Stuart K.
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Old Jul 10, 2009, 4:12am   #141
Joined Aug 2008
mechanicaldaytrader started this thread
Quote:
Originally Posted by Deucalion View Post
Damn....I thought he was all gaseous and all that but he does make valid points, PitBull's chart does infact throw out patterns that are usually symmetrical, at least on that one.

But isn't this pattern recognition taken to new heights, bloody hell if you are saying these patterns are relentlessly symmetrical AND recurring with such clarity AND that your method has been able to convert them into strict mechanical signals then hats off to you....

Shouldn't you be able to add entry/exit paint bars when such conditions coincide as well for idiots like (well like me....for example) that can't recognize patterns half the time....?
btw..it's not all patterns...the time/price/behavior rules (maxx of 6 of them) take precedence over any pattern....then DayRaider will measure if it is mechanically overbought (for sell reversals) or oversold (for buy reversals).

If you miss a reversal to a trend, the DayRaider Upgrade will always get you in on the easy second long entry or second short entry...they're 100% mechanical, just wait for the retracement to be analyzed by the custom indicator...if it's a go, enter a limit order with tight stop. You know you have a winner because the previous trading range has turned into a trend and the trend only has one rule for it to continue - it's all graphical and can be copiously backtested as far back as Tradestation has data.

Cheers!

Stuart K.
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Old Jul 12, 2009, 3:12pm   #142
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DayRaider Upgrade examples

mechanicaldaytrader started this thread
Quote:
Originally Posted by Deucalion View Post
Damn....I thought he was all gaseous and all that but he does make valid points, PitBull's chart does infact throw out patterns that are usually symmetrical, at least on that one.----------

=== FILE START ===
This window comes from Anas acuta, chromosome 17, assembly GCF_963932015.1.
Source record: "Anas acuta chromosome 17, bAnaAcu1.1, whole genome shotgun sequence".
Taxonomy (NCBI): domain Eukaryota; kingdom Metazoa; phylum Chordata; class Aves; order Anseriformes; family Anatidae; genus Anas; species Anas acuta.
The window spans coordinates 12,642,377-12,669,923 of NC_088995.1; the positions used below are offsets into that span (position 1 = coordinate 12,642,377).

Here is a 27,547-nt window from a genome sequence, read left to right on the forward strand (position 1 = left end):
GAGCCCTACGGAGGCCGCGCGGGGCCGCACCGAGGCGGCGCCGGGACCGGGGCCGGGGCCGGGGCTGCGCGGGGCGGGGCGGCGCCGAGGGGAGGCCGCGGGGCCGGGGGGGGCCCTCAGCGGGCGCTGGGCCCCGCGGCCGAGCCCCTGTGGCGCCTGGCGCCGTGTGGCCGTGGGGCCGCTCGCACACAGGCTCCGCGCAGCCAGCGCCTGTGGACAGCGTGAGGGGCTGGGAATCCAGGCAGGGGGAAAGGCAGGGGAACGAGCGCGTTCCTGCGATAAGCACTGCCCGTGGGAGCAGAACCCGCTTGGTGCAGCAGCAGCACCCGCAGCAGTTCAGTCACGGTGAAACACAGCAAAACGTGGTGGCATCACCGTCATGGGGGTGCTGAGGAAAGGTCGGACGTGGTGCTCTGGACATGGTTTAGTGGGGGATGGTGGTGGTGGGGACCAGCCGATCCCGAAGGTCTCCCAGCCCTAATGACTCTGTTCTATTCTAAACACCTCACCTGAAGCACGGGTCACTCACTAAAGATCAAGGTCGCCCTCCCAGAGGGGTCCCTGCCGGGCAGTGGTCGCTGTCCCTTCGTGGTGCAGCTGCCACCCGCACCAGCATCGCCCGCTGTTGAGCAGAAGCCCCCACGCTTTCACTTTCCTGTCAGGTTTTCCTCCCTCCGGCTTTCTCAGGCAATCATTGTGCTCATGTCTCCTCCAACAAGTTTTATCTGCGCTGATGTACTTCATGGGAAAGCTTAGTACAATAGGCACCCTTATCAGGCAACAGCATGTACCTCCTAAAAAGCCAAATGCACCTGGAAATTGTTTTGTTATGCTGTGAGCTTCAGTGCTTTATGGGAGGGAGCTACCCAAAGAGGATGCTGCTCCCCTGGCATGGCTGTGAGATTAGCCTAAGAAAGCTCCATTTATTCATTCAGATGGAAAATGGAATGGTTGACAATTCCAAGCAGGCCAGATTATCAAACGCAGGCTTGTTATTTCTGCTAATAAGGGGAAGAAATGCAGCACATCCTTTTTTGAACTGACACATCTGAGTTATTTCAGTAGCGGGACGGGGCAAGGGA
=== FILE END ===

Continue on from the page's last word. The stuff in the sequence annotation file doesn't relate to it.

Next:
Shouldn't you be able to add entry/exit paint bars when such conditions coincide as well for idiots like (well like me....for example) that can't recognize patterns half the time....?
sorry, my initial answer was a little on the theoretical side; below are two screen shots of DayRaider Upgrade that mechanically (objective, no emotion, just facts & figures & time rules) measures when
  • Downtrends should continue to be sold
  • Positions are covered when the Downtrend ends
  • Long Positions are taken after the Downtrend Ends
  • Uptrend continues via time rules and a second Long Entry is taken
  • Uptrend goes into a Negative Deviation HS, long entries exited & new short taken

Paintbar matrix:
Orange = market top (look for overbought conditions/ exit longs, initiate shorts if Negative Deviation, time rule/ price rule apply ; if these bars do NOT occur at the cycle high, ignore

Green = Uptrend (look for oversold condition ending / exit shorts, initiate longs if Positive Deviation, time rule/ price rule apply; if these bars do NOT occur at cycle low, ignore

Magenta = Downtrend (look for lower lows to occur, if these plot on cycle lows, aggressively short cycle highs at time, price rules at descending Green/dotted Red.

Horizontal lines matrix:
Dotted Red - This is one of the 3 causes of all reversals taught in Fundamentals of Futures Trading course - Uptrends will honor this support and must create higher highs; Downtrends will honor this or a previous higher level and must create lower lows;

Green This outlines the two chart patterns that cause reversals up as taught in Fundamentals course; simply put, when the line goes up or is coequal and you have time / price rules hit, close shorts, enter long. This indicator works with the big white circles that find the lowest low of the market, where shorts should be closed and possible longs initiated.